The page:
The opportunity for Virtual Ark is that these large enterprise customers want to continue using applications they are comfortable with while gaining the benefits of the Cloud. Virtual Ark removes almost all of the barriers I've outlined! As such, we expect to be at the forefront of SaaS and Cloud take-up by the top end of the enterprise market.
Cloud Computing Journal: You will be personally giving a General Session in the keynote room at the New York event. Would you care to share with our readers a ‘sneak peek' of your theme/s?
Gauvin: My presentation aims to challenge traditional views of outsourcing, cloud security, SaaS and the likely adoption of Public Cloud services by large enterprise customers globally.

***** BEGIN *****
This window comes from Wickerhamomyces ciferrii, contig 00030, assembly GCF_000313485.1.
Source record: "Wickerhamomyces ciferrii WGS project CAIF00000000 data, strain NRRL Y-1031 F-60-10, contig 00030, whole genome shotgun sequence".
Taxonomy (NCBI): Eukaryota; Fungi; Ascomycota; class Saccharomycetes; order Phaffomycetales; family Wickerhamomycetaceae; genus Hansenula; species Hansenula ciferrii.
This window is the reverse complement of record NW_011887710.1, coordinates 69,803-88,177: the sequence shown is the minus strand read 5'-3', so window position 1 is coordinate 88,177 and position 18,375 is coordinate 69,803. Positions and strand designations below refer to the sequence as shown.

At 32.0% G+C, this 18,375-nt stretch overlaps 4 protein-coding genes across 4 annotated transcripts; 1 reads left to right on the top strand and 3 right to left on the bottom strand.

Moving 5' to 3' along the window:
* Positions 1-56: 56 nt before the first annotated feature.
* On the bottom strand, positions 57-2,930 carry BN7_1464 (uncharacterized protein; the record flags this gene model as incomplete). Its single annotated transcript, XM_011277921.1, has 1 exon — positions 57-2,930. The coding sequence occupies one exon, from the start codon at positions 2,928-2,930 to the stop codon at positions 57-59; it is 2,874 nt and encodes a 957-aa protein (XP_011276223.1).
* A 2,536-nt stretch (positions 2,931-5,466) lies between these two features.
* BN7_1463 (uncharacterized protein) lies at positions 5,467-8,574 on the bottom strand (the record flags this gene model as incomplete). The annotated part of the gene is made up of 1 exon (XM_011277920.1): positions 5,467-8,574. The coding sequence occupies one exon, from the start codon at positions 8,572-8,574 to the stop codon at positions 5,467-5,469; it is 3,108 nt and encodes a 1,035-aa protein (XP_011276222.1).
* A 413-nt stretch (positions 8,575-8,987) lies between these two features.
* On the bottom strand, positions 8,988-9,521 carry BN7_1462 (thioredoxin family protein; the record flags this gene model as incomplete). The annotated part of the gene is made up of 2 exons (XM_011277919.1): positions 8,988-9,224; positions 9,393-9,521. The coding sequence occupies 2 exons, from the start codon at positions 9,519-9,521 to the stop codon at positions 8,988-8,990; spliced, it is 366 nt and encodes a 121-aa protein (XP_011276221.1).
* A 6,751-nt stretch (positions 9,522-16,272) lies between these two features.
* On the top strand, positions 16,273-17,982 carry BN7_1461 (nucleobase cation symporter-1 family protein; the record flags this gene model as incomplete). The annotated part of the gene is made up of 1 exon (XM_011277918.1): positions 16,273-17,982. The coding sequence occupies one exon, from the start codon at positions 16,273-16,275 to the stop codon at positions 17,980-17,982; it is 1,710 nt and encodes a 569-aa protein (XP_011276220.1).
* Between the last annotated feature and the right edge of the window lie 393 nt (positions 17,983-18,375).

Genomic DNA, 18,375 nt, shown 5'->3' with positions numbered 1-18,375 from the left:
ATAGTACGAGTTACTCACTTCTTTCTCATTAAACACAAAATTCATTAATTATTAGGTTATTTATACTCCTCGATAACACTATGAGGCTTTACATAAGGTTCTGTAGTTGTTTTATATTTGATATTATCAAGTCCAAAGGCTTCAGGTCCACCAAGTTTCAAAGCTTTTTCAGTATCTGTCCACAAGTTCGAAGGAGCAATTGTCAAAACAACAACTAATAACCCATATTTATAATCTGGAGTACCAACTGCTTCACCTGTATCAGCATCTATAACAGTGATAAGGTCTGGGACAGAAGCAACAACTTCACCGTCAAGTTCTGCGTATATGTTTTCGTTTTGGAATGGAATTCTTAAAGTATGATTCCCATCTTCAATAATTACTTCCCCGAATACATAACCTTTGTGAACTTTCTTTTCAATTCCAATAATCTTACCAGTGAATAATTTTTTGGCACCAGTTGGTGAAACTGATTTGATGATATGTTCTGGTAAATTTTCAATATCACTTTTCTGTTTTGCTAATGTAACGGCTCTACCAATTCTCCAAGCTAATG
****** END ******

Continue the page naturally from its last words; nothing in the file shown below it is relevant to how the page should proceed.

Outsourcing is entering its third generation with advent of the Cloud. The first iteration of outsourcing was "your mess for less", followed by strategic or selective sourcing, which included hosting. Due to the emergence of Cloud Computing, "third generation outsourcing" stands to materially revolutionize and challenge traditional outsourcing models in a way that no previous models have. The Cloud also delivers an opportunity for the wider adoption of existing enterprise applications in a SaaS model.
When we started putting Virtual Ark together with a team that had worked firstly in ‘conventional' IT outsourcing and then in the selective sourcing world of the last 10 years, I recognized that the capacity for well-executed Cloud computing to revolutionize IT sourcing was profound.
So much of what customers and vendors take for granted in their sourcing frameworks has its roots in the assumption that infrastructure is expensive and fixed. It is extraordinary how far and how fast things can change when these constraints are removed. Virtual Ark is evidence of that fact.